Zechariah 11


This chapter begins by presenting a picture of complete judgment and devastation of Jerusalem, the temple and the nation of Israel. The nation of Israel would come to an end when the Messiah died and rose again, Galatians 3:23-26, when the nation of Israel turned to Christ, then the Old Testament law was removed, Jeremiah 31:31-34 / Matthew 5:17-18 / Galatians 3:21-25.

Although Zechariah 10 was a prophecy of hope concerning the coming of the Messiah, this chapter is a picture of the total tragedy of those who would reject Jesus as their Messiah. The temple and Jerusalem were once again going to be destroyed, this at the hands of the Romans in A.D. 70, Matthew 24:1-35.

‘Open your doors, Lebanon, so that fire may devour your cedars! Wail, you juniper, for the cedar has fallen; the stately trees are ruined! Wail, oaks of Bashan; the dense forest has been cut down! Listen to the wail of the shepherds; their rich pastures are destroyed! Listen to the roar of the lions; the lush thicket of the Jordan is ruined!’ Zechariah 11:1-3

The doors mentioned here are the doors of the Jewish temple which were made from the cedar trees of Lebanon, Matthew 27:51 / Zephaniah 2:14 / Isaiah 14:8 / Isaiah 37:24 / Jeremiah 22:6-7 / Ezekiel 17:3 / Ezekiel 17:12.

The cedars, juniper, and oaks are the false shepherds of Israel, who possessed the wealth and glory of Israel, Isaiah 10:34 / Isaiah 11:1 / Luke 16:19 / Matthew 21:13. The shepherds and the lions, which are usually opposed to each other will join together in the wailing, Jeremiah 25:34 / Jeremiah 25:36.

Two Shepherds

‘This is what the LORD my God says: ‘Shepherd the flock marked for slaughter. Their buyers slaughter them and go unpunished. Those who sell them say, ‘Praise the LORD, I am rich!’ Their own shepherds do not spare them. For I will no longer have pity on the people of the land,’ declares the LORD. ‘I will give everyone into the hands of their neighbours and their king. They will devastate the land, and I will not rescue anyone from their hands.’ Zechariah 11:4-6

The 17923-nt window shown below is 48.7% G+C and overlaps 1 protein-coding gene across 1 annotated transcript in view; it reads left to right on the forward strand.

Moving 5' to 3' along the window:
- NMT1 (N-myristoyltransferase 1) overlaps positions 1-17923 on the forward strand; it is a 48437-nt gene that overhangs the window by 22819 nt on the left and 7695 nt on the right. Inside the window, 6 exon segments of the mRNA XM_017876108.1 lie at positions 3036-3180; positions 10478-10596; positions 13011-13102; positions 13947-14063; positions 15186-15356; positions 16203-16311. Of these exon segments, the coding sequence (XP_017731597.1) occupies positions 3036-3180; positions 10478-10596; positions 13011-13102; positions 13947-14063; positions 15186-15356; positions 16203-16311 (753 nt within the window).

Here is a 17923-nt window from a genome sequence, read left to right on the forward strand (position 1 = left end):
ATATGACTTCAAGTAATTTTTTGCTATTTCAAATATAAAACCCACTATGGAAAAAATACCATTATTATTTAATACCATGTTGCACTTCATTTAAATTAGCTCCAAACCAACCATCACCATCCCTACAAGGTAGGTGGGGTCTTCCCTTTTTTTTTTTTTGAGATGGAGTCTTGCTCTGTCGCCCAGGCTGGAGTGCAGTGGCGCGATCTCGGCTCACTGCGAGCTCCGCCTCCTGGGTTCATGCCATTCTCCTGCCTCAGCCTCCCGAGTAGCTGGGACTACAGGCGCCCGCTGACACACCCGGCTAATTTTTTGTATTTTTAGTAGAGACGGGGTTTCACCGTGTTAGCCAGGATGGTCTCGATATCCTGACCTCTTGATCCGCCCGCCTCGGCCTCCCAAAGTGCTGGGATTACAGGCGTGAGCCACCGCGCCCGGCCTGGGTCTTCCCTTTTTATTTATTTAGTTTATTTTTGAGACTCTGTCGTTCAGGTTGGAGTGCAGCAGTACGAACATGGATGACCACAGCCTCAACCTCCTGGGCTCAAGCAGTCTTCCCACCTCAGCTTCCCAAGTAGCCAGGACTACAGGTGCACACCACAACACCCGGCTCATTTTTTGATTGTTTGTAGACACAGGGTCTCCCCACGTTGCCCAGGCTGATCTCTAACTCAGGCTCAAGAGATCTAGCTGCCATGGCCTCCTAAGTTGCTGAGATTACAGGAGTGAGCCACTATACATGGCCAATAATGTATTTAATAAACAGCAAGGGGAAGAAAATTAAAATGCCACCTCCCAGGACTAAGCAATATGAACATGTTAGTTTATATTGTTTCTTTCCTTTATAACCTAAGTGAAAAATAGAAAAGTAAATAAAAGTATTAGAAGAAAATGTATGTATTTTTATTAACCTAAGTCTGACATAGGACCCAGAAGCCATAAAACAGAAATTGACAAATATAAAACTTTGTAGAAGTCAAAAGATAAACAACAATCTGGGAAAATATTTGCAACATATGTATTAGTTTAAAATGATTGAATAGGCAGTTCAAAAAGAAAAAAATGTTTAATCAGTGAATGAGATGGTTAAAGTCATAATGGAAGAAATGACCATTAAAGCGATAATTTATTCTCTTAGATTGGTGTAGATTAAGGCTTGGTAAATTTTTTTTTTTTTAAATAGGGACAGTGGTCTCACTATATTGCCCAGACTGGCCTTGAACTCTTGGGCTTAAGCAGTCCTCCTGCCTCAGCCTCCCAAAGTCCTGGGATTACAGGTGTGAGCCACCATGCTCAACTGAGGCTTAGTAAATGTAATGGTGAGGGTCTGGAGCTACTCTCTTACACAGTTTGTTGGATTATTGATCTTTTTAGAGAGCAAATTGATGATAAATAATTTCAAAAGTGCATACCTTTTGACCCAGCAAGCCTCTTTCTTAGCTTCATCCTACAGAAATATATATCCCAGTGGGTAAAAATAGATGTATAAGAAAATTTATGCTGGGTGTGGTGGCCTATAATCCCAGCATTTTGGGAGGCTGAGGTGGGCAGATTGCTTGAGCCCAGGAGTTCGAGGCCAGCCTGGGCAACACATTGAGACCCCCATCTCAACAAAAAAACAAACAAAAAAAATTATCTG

It appears that some habits just keep on returning, before the destruction of Jerusalem and the temple in 586 B.C. there was a huge problem of God’s shepherds leading His people away from God, Ezekiel 34 / Mark 7:1-9. Once again, this was going to happen in the times of the Messiah.

Zechariah here speaks of the Good Shepherd who was to come, John 10:11, but he also speaks of other shepherds who would come and lead God’s people astray again, Jeremiah 23:1-8 / Ezekiel 34:1-31 / Ezekiel 37:24-28.

Matthew Henry, in his commentary, says the following.

‘The prophet here is made a type of Christ, as Isaiah sometimes was; and these verses show that, ‘For judgment, Christ came into this world’, John 9:39, for judgment upon the Jewish nation, which were at that time hopelessly corrupted. He would have healed them, but they would not.’

The people described here thought because they were rich, they were justified in doing what they were doing. They were selling and killing God’s sheep, which they counted as their personal possessions, Hosea 12:7-8.

The people described here had the same attitude as the Pharisees, Sadducees, and Herodians, in the days of Jesus. The scribes, Pharisees and Sadducees of Jesus’ day had little concern for the people, they had ‘no pity’, their only concern was power and prosperity, Micah 3:9-11 / Amos 4:1 / Amos 4:6-12 / Luke 16:18.

These were the leaders who were supposed lead people to the Good Shepherd, but instead, they led the people away from Him.

God says He will ‘not deliver them’, that is, He will not save these so-called leaders, from the hands of the Romans. God had delivered the captives out of their Babylonian captivity, but He won’t deliver those who reject the Messiah.

He would give them over to destruction because of their rejection of King Jesus, just as He had given Israel over to the Assyrians and Babylonians.

‘So I shepherded the flock marked for slaughter, particularly the oppressed of the flock. Then I took two staffs and called one Favour and the other Union, and I shepherded the flock. In one month I got rid of the three shepherds. The flock detested me, and I grew weary of them and said, ‘I will not be your shepherd. Let the dying die, and the perishing perish. Let those who are left eat one another’s flesh.’ Zechariah 11:7-9